Coming to Terms With Your Parents
This may be one of the toughest tasks of your life. You may rightly be angry with them for disrupting your life. As one young man bitterly put it: “My parents were selfish. They didn’t really think about us and how what they did would affect us. They just went ahead and made their plans.” Said another youth: “Dad brought two lives into the world and doesn’t care about them as much as he does his new car.” This may all be true. But can you go through life carrying a load of anger and bitterness and not harm yourself? Says divorce researcher Judith Wallerstein: “Such anger not only alienated the child from the parent, but often led the child . . . into mischievous . . . behaviors aimed at harassing and punishing the parent they accused of causing the divorce.”
The Bible counsels: “Let all malicious bitterness and anger and wrath . . . be taken away from you . . . But become kind to one another, tenderly compassionate, freely forgiving one another.” (Ephesians 4:31, 32) How can you forgive someone who has hurt you so deeply? Try to view your parents objectively—as fallible, imperfect humans, capable of all manner of shortcomings. Yes, even parents ‘sin and fall short of the glory of God.’ (Romans 3:23) Realizing this helps you come to terms with your parents. Though still hurt over his parents’ divorce, one young man says of them: “In spite of everything, I’ve always thought they were nice people. I just feel they were bad at picking marriage mates.”
Cool objectivity about your parents will also help you see their marital failure, not as a personal affront or as a rejection of you, but as a problem between themselves.
Talk Out Your Feelings
“I’ve never really discussed how I felt about my parents’ divorce,” one young man said when interviewed by Awake! Though initially impassive, the youth became increasingly emotional—even tearful—as he spoke about his parents’ divorce. Feelings that had long been buried were unearthed. Surprised at this, he confessed: “It really helped me to talk.”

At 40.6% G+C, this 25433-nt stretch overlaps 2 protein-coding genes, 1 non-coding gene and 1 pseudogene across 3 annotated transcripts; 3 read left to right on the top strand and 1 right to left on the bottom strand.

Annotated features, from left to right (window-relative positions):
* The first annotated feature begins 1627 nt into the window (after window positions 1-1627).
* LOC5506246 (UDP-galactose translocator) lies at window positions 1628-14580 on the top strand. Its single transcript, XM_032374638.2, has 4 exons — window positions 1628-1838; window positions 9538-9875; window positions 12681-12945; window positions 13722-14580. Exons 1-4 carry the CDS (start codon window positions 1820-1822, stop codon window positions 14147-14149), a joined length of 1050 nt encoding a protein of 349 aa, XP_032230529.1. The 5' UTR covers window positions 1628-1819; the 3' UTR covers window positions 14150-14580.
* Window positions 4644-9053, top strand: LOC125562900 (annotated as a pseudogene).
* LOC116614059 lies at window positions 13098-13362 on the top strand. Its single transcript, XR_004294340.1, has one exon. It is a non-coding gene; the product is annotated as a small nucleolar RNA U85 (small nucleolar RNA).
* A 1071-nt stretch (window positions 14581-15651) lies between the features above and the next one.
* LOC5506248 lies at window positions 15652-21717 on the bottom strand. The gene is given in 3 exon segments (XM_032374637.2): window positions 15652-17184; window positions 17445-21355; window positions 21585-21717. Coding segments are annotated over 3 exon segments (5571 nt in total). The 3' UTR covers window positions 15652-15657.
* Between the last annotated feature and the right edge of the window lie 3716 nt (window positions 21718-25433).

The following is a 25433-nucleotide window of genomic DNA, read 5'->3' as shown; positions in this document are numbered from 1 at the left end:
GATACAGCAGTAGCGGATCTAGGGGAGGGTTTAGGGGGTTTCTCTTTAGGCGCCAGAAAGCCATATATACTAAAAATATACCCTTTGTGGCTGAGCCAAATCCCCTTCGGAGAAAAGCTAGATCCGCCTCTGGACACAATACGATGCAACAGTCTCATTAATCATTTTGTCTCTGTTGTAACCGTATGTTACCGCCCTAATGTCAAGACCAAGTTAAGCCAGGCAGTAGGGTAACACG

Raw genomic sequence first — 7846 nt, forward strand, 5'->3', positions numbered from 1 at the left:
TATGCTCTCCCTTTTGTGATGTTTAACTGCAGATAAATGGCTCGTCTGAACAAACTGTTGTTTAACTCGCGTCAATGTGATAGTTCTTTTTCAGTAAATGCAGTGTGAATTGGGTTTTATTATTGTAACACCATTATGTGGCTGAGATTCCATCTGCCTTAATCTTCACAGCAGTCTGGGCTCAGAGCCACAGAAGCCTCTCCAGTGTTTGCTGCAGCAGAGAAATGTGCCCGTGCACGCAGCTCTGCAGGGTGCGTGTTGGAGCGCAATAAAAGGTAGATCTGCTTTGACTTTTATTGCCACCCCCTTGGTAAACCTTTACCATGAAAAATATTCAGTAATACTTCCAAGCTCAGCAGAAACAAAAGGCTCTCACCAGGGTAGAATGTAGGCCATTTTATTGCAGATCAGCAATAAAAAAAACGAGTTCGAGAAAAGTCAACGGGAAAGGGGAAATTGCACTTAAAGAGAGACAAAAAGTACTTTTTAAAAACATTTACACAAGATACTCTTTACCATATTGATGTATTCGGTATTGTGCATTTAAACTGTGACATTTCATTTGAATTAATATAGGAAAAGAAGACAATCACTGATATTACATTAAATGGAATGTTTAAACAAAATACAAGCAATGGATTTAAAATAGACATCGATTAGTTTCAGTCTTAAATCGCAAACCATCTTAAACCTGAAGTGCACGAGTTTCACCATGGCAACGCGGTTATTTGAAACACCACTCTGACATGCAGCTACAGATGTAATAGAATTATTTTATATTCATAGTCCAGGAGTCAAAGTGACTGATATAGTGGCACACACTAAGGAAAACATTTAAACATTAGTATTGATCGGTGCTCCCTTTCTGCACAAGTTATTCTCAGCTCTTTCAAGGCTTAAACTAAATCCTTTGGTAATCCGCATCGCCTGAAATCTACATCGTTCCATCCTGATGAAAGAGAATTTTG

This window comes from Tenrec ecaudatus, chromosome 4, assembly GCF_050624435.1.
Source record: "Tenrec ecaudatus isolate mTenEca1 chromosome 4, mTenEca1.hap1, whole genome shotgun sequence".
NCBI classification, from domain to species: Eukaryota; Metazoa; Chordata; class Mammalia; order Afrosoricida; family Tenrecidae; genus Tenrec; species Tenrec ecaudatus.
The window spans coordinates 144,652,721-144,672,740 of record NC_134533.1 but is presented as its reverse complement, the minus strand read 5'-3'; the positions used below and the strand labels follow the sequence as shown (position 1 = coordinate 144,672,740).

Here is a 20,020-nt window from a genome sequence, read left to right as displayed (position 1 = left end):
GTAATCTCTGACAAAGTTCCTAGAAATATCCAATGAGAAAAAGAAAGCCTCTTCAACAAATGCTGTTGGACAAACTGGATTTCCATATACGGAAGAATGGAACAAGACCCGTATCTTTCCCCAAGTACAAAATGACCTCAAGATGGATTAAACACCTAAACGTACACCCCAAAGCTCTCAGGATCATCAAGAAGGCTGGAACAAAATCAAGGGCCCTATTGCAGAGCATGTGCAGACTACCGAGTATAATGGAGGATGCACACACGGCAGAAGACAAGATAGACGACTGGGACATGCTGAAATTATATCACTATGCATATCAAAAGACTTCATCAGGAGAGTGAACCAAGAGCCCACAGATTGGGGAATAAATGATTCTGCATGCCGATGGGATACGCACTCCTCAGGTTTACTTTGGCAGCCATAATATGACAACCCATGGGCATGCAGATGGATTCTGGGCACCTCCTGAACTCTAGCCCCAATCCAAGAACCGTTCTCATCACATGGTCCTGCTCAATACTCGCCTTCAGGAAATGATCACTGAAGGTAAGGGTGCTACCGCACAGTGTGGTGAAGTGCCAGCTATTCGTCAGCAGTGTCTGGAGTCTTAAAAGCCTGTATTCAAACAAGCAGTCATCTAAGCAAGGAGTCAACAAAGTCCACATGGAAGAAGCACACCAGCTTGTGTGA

You may likewise find it helpful to confide in someone, rather than isolating yourself. Let your parents know just how you feel, what your fears and anxieties are. (Compare Proverbs 23:26.) Research shows that children who successfully recover from divorce have “the capacity to reach out to the world around them, to step-parents, teachers, friends, parents of friends, and grandparents.” Mature Christians can also help. Keith, for example, got little or no support from his family, which was torn apart by divorce. Yet he says, “The Christian congregation became my family.”
Above all, find a hearing ear with your heavenly Father, the “Hearer of prayer.” (Psalm 65:2) “Before him pour out your heart.” (Psalm 62:8) A youth named Paul recalls what helped him get over his parents’ divorce: “I prayed all the time and always felt that Jehovah was a real person.”
Getting On With Your Life
Granted, after a divorce, things may never be the same. This does not mean, though, that your life cannot be a fruitful and happy one. The Bible advises, “Do not loiter at your business.” (Romans 12:11) Yes, rather than allowing yourself to become immobilized by grief, hurt, or anger, get on with your life! Get involved with your schoolwork. Pursue a hobby. Have “plenty to do in the work of the Lord.”—1 Corinthians 15:58.
Getting over a divorce is not easy. It will take work, determination, and the passing of time. But eventually, the breakup of your parents’ marriage will no longer be the dominant thing in your life.
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Dwelling on memories of how life used to be may only depress you